The dollar consolidated near a one-week high against a basket of currencies on Monday as tensions around global trade negotiations fueled demand for the greenback, though concerns about capital flows checked gains.
U.S. President Donald Trump said on Saturday there was no need to keep Canada in the North American Free Trade Agreement (NAFTA) and warned Congress not to meddle with the talks to revamp NAFTA or he would terminate the trilateral pact altogether.
“Trade tensions are broadly supporting the dollar, but the market is hardly very conducive of risk,” said Viraj Patel, an FX strategist at ING in London.
Traders bought the dollar against the British pound GBP=D3 and the Canadian dollar CAD=D3. The dollar’s status as the chief reserve currency makes the U.S. currency the primary beneficiary of concern over trade conflicts.
However, gains were limited as analysts pointed out that the quality of capital inflows into U.S. assets has worsened noticeably in recent weeks, suggesting the dollar’s rise may be short-lived.
“The quality of longer-term sticky flows into the dollar has started to weaken noticeably and we believe the dollar’s gains may be coming to a close,” said Hans Redeker, global head of foreign exchange strategy at Morgan Stanley based in London.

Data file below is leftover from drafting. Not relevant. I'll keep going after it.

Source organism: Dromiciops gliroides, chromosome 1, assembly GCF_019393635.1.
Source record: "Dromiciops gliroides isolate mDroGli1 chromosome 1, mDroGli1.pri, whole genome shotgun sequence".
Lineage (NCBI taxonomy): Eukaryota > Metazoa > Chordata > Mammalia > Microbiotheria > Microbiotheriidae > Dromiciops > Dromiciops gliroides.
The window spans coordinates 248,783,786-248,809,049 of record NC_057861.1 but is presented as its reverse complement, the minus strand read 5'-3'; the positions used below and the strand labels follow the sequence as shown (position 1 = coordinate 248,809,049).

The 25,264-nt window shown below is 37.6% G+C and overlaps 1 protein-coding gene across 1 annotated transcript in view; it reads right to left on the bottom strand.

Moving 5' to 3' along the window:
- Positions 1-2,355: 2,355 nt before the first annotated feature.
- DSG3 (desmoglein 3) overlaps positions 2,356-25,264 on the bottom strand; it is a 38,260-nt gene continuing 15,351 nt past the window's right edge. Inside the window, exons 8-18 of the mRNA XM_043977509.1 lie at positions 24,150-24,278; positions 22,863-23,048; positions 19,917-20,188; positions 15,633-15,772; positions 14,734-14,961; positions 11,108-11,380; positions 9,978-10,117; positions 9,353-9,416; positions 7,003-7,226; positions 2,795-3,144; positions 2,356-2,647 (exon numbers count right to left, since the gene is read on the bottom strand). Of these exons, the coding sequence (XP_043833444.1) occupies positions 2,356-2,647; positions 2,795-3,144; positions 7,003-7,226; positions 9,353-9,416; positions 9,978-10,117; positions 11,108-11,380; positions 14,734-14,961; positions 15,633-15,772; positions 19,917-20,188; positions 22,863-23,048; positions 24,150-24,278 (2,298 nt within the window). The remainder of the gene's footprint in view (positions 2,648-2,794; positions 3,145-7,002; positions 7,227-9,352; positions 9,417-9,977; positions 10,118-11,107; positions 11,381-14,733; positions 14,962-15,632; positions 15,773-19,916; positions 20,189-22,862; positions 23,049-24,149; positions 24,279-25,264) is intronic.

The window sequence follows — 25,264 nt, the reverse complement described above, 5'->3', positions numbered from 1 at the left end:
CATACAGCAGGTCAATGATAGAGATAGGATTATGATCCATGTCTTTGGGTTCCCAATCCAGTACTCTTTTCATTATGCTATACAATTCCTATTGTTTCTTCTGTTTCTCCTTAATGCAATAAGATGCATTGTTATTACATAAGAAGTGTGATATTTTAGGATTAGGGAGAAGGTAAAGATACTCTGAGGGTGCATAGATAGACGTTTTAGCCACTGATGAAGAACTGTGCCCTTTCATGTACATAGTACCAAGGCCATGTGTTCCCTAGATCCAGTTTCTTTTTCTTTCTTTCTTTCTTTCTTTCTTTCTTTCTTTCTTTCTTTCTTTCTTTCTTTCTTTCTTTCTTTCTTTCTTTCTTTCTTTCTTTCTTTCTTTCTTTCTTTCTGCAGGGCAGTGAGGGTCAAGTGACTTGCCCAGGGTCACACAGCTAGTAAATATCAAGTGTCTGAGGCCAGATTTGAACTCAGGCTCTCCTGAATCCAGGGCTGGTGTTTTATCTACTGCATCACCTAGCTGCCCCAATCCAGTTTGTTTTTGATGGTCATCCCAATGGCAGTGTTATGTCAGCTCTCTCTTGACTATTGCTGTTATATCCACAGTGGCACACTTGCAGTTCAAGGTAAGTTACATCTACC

The dollar .DXY edged up 0.1 percent to 95.22 against a basket of major currencies, nearing its highest level since Aug. 27. It has gained nearly 7 percent since mid-April when trade tensions first arose.
On a positioning basis, markets remained firmly in the stronger dollar camp with net outstanding positions holding near their highest levels since January 2017.
Still, gains were muted and safe-havens such as the Swiss franc CHF=EBS and the Japanese yen JPY=EBS were supported against higher-yielding currencies.
The euro EUR=EBS was on the back foot against the dollar after data showed euro zone manufacturing growth slowed to a near two-year low in August as optimism dwindled amid growing fears of an escalating global trade war.
Sterling was the standout loser of the day as new concerns about Brexit negotiations and weak UK manufacturing data combined to push the British currency down 0.8 percent.
Michel Barnier, the European Union’s chief Brexit negotiator, said he was “strongly opposed” to the British government’s proposals on future trade ties after it leaves the EU.
The pound GBP=D3 fell 0.8 percent to $1.2855 and weakened 0.8 percent against the euro EURGBP=D3 to 89.80 pence.